Linsky’s central point is correct; Kripke’s distinction between rigid and nonrigid designators can be extended in a straightforward way from singular terms to general terms. In both cases, for an expression to rigidly designate its extension is for it to designate the same extension with respect to every possible world-state (in which it has an extension at all). On this account, simple natural kind terms like water, gold, electricity, blue, and tiger – as well as ordinary general terms like bachelor, (...) philosopher, automobile and triangle – designate the same extension with respect to each world-state. As I see it, however, the two diﬀer importantly in the metaphysics of their designata. Whereas a term like bachelor designates a property that may be distinguished from other properties that are necessarily coextensive with it, natural kinds diﬀer from one another only if there are possible world-states in which some of their instances are diﬀerent. Intuitively this seems plausible; it is hard to imagine two distinct species of animal, two distinct substances, or two distinct colors which have precisely the same instances in every possible world-state. This is important for my linguistic model. Consider, for example, the color blue (which I take to be a natural kind). Color science tells us that the object-color blue is determined.. (shrink)
Kripke defines a rigid designator as one that designates the same object in every possible world in which that object exists. He argues that proper names are rigid. So also, he claims, are various natural kind terms. But we wonder how they could be. These terms are general and it is not obvious that they designate at all. It has been proposed that these kind terms rigidly designate abstract objects. This proposal has been criticized because all terms then seem to (...) come out rigid, thus trivializing rigidity. The paper starts with further criticisms of this proposal aimed particularly at a recent version given by LaPorte. The paper goes on to develop and defend an alternative proposal presented briefly in Devitt and Sterelny (1999): instead of taking those natural kind terms to rigidly designate an object we take them to rigidly apply to the members of their extensions. Schwartz has rightly insisted that a notion of rigidity must do some theoretical work if it is to be interesting. The paper argues that rigid application for kind terms does the same primary work as rigid designation for singular terms, the work of refuting description theories of some terms; and it does the same secondary work, of explaining certain modal phenomena (with one exception). (shrink)
What is it for a predicate or a general term to be a rigid designator? Two strategies for answering this question can be found in the literature, but both run into severe difficulties. In this paper, it is suggested that proper names and the usual examples of rigid predicates share a semantic feature which does the theoretical work usually attributed to rigidity. This feature cannot be equated with rigidity, but in the case of singular terms this feature entails their rigidity, (...) as understood in the standard characterisation. Hence, it is appropriate to call this feature proto-rigidity. (shrink)
A semantic analysis of mass nouns is given in terms of a logic of classes as many. In previous work it was shown that plural reference and predication for count nouns can be interpreted within this logic of classes as many in terms of the subclasses of the classes that are the extensions of those count nouns. A brief review of that account of plurals is given here and it is then shown how the same kind of interpretation can also (...) be given for mass nouns. (shrink)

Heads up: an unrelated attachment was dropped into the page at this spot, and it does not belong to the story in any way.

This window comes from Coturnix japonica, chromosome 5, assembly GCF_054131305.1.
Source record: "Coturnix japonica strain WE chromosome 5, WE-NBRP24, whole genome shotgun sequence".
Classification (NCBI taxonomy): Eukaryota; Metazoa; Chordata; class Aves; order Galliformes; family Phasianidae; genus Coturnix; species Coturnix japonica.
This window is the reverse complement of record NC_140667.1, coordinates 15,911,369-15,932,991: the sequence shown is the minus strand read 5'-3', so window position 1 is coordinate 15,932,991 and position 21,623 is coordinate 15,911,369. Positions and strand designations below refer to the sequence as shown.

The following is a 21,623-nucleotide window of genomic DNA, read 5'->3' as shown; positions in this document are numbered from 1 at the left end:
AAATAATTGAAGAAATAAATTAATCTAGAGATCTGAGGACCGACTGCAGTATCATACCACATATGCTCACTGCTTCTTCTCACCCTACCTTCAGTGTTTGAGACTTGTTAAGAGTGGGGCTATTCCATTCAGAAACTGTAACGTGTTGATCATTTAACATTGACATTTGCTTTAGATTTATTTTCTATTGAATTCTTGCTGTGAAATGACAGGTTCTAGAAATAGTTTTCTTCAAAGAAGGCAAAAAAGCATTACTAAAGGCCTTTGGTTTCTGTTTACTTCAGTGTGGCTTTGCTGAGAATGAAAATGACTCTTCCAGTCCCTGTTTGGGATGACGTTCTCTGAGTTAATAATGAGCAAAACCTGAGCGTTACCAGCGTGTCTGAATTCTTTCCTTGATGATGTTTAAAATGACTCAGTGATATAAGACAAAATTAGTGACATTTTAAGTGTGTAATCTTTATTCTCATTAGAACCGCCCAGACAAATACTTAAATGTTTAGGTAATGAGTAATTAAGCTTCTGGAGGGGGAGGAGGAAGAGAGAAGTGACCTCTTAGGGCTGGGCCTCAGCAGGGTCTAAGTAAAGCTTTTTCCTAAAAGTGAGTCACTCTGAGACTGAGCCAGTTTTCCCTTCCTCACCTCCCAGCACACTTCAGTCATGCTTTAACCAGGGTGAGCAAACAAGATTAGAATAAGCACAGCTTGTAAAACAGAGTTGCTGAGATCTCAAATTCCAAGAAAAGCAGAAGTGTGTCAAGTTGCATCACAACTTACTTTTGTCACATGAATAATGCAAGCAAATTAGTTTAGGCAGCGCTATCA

This paper discusses three approaches to the semantics of event nominalizations and adverbial modification: the Davidsonian account, the Kimian account, and the truthmaker account. It argues that a combination of all three accounts is needed for the semantics of the full range of event, trope, and state nominalizations in English.
Proper names play an important role in our understanding of linguistic ‘aboutness’ or reference. For instance, the name-bearer relation is a good candidate for the paradigm of the reference relation: it provides us with our initial grip on this relation and controls our thinking about it. For this and other reasons proper names have been at the center of philosophical attention. However, proper names are as controversial as they are conceptually fundamental. Since Kripke’s seminal lectures Naming and Necessity the controversy (...) about proper names has taken the form of a debate between two main camps, descriptivists and non-descriptivists like Kripke himself.The lectures were given in Princeton in 1970 and published in book form as Naming and Necessity .Descriptivists hold that there is a close connection between proper names and definite descriptions: the meaning or sense of a proper name can be given by a definite description. Th .. (shrink)
In this paper I am concerned with the problem of applying the notion of rigidity to general terms. In Naming and Necessity, Kripke has clearly suggested that we should include some general terms among the rigid ones, namely, those common nouns semantically correlated with natural substances, species and phenomena, in general, natural kinds -'water', 'tiger', 'heat'- and some adjectives -'red', 'hot', 'loud'. However, the notion of rigidity has been defined for singular terms; after all, the notion that Kripke has provided (...) us with is the notion of a rigid designator. But general terms do not designate single individuals: rather, they apply to many of them. In sum, the original concept of rigidity cannot be straightforwardly applied to general terms: it has to be somehow redefined in order to make it cover them. As is known, two main positions have been put forward to accomplish that task: the identity of designation conception, according to which a rigid general term is one that designates the same property or kind in all possible worlds, and the essentialist conception, which conceives of a rigid general term as an essentialist one, namely, a term that expresses an essential property of an object. My purpose in the present paper is to defend a particular version of the identity of designation conception: on the proposed approach, a rigid general term will be one that expresses the same property in all possible worlds and names the property it expresses. In my opinion, the position can be established on the basis of an inference to the best explanation of our intuitive interpretation and evaluation, relative to counterfactual circumstances, of statements containing different kinds of general terms, which is strictly analogous to our intuitive interpretation and evaluation, relative to such circumstances, of statements containing different kinds of singular ones. I will argue that it is possible to offer a new solution to the trivialization problem that is thought to threaten all versions of the identity of designation conception of rigidity. Finally, I will also sketch a solution to the so-called 'over-generalization and under-generalization problems', both closely related to the above-mentioned one. (shrink)